Meanwhile, the chairman of the Presidential Committee on Northeast Initiatives indicated that Nigeria lost US$9 billion due to violent attacks by Boko Haram. The loss of lives and internal displacement caused by Boko Haram are too familiar to warrant repetition. Suffice it to say that the loss of revenue in the Niger Delta would have been avoided by grand bargains which might have redounded to the benefit of all parts in the country.
Second, the deployment of the country’s armed forces for so many domestic operations, for issues that their resolution lay in political debate and negotiations, can corrode the reputation of the country’s fledgling democracy and increase the risks of human rights violations by the gallant armed forces. The decision last year by the United States government initially to prohibit sales of arms to Nigeria, citing the (Senator Patrick) Leahy Law was a graphic illustration. The military had also come under withering criticisms by Amnesty International for its conduct in its fight against Boko Haram and many years earlier, by Human Rights Watch over its conduct in Ogoni and Odi. The more the democratic political process sub-contracts some difficult political issues to the military, the more the rest of the world will judge Nigeria as a country where democracy is deficient in delivering peace and democratic dividends.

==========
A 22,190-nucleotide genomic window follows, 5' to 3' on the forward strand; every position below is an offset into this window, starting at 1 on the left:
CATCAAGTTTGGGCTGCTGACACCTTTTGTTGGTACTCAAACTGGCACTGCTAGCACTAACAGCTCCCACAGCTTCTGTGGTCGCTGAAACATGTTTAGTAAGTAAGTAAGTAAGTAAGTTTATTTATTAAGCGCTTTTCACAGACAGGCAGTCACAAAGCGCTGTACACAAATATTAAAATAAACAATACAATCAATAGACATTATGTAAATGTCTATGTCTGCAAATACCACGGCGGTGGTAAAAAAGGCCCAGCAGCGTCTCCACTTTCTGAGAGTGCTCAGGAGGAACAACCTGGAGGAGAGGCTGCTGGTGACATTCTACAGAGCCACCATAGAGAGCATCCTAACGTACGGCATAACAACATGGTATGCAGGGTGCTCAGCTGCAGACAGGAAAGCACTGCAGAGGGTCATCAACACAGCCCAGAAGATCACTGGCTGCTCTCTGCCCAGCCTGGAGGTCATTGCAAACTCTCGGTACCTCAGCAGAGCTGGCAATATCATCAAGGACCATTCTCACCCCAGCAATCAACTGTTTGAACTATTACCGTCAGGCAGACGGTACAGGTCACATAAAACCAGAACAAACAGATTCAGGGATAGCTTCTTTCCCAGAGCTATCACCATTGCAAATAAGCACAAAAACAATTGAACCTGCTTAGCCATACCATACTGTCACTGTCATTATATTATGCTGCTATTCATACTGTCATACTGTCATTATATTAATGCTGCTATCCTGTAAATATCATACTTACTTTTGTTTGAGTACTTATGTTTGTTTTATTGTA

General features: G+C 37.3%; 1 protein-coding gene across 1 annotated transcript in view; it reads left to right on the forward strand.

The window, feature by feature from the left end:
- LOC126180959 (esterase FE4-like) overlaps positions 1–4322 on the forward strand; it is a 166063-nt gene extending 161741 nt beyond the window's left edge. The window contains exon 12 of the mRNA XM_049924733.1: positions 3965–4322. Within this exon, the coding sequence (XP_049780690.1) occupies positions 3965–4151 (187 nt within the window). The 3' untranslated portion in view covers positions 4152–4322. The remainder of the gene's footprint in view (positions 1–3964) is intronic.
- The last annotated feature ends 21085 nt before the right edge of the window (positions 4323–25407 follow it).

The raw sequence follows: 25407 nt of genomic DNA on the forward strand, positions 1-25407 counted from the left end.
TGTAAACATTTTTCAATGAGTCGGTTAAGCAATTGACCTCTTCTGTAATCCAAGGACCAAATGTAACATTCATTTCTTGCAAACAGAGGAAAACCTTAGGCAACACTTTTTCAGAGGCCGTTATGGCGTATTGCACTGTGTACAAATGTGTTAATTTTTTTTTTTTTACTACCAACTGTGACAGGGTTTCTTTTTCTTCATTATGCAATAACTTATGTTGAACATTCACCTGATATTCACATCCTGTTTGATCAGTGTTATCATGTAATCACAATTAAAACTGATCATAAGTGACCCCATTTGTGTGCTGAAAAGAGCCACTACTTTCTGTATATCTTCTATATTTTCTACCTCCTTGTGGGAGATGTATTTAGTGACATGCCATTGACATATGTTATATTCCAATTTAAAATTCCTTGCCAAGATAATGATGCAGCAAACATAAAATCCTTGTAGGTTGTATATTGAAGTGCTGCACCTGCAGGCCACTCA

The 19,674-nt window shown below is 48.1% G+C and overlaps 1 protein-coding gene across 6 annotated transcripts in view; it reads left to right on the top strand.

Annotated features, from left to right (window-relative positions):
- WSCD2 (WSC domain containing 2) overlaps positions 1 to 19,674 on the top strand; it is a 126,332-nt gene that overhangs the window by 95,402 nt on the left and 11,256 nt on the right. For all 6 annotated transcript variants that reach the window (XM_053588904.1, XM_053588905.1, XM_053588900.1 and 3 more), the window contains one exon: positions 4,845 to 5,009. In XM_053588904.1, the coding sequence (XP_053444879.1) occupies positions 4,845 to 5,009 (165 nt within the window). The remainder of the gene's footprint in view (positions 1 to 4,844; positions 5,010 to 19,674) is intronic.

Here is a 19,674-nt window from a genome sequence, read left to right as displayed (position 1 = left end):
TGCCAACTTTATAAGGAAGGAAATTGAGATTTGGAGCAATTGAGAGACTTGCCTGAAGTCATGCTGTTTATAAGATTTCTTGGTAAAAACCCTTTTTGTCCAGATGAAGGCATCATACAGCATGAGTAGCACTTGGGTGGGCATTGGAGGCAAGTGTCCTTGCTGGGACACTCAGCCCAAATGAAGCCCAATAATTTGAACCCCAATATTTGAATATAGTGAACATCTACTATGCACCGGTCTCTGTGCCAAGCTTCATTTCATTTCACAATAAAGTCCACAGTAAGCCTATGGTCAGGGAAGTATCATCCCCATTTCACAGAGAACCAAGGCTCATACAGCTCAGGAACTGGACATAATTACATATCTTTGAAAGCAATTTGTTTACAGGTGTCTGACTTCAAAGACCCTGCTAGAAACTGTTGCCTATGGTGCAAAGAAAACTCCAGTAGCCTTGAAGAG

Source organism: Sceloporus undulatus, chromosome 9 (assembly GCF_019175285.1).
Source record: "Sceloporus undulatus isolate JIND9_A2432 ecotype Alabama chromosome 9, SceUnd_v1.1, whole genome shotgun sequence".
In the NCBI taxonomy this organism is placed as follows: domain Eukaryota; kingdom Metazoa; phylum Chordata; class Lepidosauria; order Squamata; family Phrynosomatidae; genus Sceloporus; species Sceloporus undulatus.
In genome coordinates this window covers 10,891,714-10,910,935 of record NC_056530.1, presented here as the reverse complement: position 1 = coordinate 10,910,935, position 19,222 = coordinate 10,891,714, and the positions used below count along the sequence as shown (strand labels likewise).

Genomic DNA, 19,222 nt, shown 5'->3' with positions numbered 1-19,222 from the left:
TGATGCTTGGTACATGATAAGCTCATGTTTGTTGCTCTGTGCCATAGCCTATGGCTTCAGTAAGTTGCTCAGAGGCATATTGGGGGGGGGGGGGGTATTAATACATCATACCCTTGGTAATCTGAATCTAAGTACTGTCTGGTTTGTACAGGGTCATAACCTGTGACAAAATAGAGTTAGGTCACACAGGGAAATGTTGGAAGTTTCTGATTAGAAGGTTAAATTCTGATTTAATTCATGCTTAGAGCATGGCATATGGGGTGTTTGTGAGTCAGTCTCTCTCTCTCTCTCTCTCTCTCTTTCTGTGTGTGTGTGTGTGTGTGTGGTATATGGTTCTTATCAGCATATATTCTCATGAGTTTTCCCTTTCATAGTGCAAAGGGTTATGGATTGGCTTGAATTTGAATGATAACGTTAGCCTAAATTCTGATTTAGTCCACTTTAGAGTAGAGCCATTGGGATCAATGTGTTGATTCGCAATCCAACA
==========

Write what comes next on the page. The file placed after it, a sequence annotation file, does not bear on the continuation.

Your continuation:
This is already reflected in Nigeria’s ranking on many international and regional indices of governance. For example, Nigeria’s ranking in the Fragile State Index has deteriorated from 54th in 2005 to 14th in 2015 and now 13th in 2016 out of 178 countries. The 2016 Ibrahim Index of African Governance placed Nigeria at the bottom third among African countries (36 out of 54) and noted that Nigeria was among the bottom 15 countries where safety and rule of law deteriorated in 10 years period 2006-2015.